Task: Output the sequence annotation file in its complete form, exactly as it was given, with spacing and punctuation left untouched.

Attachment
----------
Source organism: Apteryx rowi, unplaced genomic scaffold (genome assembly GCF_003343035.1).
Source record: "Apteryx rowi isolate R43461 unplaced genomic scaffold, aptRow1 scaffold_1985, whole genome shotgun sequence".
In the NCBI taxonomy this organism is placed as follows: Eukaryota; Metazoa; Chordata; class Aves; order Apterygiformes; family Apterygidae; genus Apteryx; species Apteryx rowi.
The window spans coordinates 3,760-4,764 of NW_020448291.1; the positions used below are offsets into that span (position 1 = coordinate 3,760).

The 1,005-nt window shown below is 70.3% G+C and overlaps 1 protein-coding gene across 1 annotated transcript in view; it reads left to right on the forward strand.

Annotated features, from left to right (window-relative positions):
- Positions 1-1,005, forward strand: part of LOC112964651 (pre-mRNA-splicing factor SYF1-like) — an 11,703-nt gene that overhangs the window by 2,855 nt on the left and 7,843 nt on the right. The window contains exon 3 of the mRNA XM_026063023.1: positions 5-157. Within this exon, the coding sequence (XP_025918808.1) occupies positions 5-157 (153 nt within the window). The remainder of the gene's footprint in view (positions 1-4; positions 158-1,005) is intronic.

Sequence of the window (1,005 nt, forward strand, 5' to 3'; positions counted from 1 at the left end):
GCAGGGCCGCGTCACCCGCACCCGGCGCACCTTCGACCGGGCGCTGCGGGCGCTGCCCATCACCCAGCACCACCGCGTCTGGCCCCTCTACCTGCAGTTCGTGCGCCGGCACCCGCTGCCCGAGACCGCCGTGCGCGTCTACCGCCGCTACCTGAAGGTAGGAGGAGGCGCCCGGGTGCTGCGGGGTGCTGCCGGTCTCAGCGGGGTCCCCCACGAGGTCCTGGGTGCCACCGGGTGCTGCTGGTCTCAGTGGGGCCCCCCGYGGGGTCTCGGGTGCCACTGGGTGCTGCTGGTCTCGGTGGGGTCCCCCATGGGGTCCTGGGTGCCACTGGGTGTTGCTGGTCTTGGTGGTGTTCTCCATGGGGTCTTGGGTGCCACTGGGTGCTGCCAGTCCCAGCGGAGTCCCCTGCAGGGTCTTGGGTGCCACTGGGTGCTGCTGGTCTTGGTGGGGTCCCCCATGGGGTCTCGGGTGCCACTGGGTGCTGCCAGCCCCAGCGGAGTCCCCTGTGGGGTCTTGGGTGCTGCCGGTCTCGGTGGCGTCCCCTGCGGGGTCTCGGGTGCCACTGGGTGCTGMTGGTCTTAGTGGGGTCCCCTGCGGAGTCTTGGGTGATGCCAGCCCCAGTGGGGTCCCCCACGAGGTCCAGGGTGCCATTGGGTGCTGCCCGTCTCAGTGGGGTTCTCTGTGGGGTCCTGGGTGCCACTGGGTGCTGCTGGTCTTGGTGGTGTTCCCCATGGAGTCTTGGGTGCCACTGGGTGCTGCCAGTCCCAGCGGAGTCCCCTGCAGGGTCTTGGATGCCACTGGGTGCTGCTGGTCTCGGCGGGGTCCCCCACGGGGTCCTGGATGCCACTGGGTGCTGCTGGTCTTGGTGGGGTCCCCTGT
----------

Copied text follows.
Source organism: Apteryx rowi, unplaced genomic scaffold (genome assembly GCF_003343035.1).
Source record: "Apteryx rowi isolate R43461 unplaced genomic scaffold, aptRow1 scaffold_1985, whole genome shotgun sequence".
In the NCBI taxonomy this organism is placed as follows: Eukaryota; Metazoa; Chordata; class Aves; order Apterygiformes; family Apterygidae; genus Apteryx; species Apteryx rowi.
The window spans coordinates 3,760-4,764 of NW_020448291.1; the positions used below are offsets into that span (position 1 = coordinate 3,760).

The 1,005-nt window shown below is 70.3% G+C and overlaps 1 protein-coding gene across 1 annotated transcript in view; it reads left to right on the forward strand.

Annotated features, from left to right (window-relative positions):
- Positions 1-1,005, forward strand: part of LOC112964651 (pre-mRNA-splicing factor SYF1-like) — an 11,703-nt gene that overhangs the window by 2,855 nt on the left and 7,843 nt on the right. The window contains exon 3 of the mRNA XM_026063023.1: positions 5-157. Within this exon, the coding sequence (XP_025918808.1) occupies positions 5-157 (153 nt within the window). The remainder of the gene's footprint in view (positions 1-4; positions 158-1,005) is intronic.

Sequence of the window (1,005 nt, forward strand, 5' to 3'; positions counted from 1 at the left end):
GCAGGGCCGCGTCACCCGCACCCGGCGCACCTTCGACCGGGCGCTGCGGGCGCTGCCCATCACCCAGCACCACCGCGTCTGGCCCCTCTACCTGCAGTTCGTGCGCCGGCACCCGCTGCCCGAGACCGCCGTGCGCGTCTACCGCCGCTACCTGAAGGTAGGAGGAGGCGCCCGGGTGCTGCGGGGTGCTGCCGGTCTCAGCGGGGTCCCCCACGAGGTCCTGGGTGCCACCGGGTGCTGCTGGTCTCAGTGGGGCCCCCCGYGGGGTCTCGGGTGCCACTGGGTGCTGCTGGTCTCGGTGGGGTCCCCCATGGGGTCCTGGGTGCCACTGGGTGTTGCTGGTCTTGGTGGTGTTCTCCATGGGGTCTTGGGTGCCACTGGGTGCTGCCAGTCCCAGCGGAGTCCCCTGCAGGGTCTTGGGTGCCACTGGGTGCTGCTGGTCTTGGTGGGGTCCCCCATGGGGTCTCGGGTGCCACTGGGTGCTGCCAGCCCCAGCGGAGTCCCCTGTGGGGTCTTGGGTGCTGCCGGTCTCGGTGGCGTCCCCTGCGGGGTCTCGGGTGCCACTGGGTGCTGMTGGTCTTAGTGGGGTCCCCTGCGGAGTCTTGGGTGATGCCAGCCCCAGTGGGGTCCCCCACGAGGTCCAGGGTGCCATTGGGTGCTGCCCGTCTCAGTGGGGTTCTCTGTGGGGTCCTGGGTGCCACTGGGTGCTGCTGGTCTTGGTGGTGTTCCCCATGGAGTCTTGGGTGCCACTGGGTGCTGCCAGTCCCAGCGGAGTCCCCTGCAGGGTCTTGGATGCCACTGGGTGCTGCTGGTCTCGGCGGGGTCCCCCACGGGGTCCTGGATGCCACTGGGTGCTGCTGGTCTTGGTGGGGTCCCCTGT